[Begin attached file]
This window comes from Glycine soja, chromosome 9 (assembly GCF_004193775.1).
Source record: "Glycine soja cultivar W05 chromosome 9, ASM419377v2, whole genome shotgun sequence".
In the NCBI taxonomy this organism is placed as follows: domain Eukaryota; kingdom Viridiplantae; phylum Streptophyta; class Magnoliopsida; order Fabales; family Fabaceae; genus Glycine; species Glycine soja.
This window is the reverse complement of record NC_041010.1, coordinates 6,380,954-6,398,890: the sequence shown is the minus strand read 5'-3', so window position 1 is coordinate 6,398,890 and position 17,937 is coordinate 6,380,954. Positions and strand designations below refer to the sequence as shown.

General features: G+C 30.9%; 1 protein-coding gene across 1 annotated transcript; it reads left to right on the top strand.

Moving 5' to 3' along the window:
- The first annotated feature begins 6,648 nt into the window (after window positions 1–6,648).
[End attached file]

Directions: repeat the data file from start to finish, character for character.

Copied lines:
This window comes from Glycine soja, chromosome 9 (assembly GCF_004193775.1).
Source record: "Glycine soja cultivar W05 chromosome 9, ASM419377v2, whole genome shotgun sequence".
In the NCBI taxonomy this organism is placed as follows: domain Eukaryota; kingdom Viridiplantae; phylum Streptophyta; class Magnoliopsida; order Fabales; family Fabaceae; genus Glycine; species Glycine soja.
This window is the reverse complement of record NC_041010.1, coordinates 6,380,954-6,398,890: the sequence shown is the minus strand read 5'-3', so window position 1 is coordinate 6,398,890 and position 17,937 is coordinate 6,380,954. Positions and strand designations below refer to the sequence as shown.

General features: G+C 30.9%; 1 protein-coding gene across 1 annotated transcript; it reads left to right on the top strand.

Moving 5' to 3' along the window:
- The first annotated feature begins 6,648 nt into the window (after window positions 1–6,648).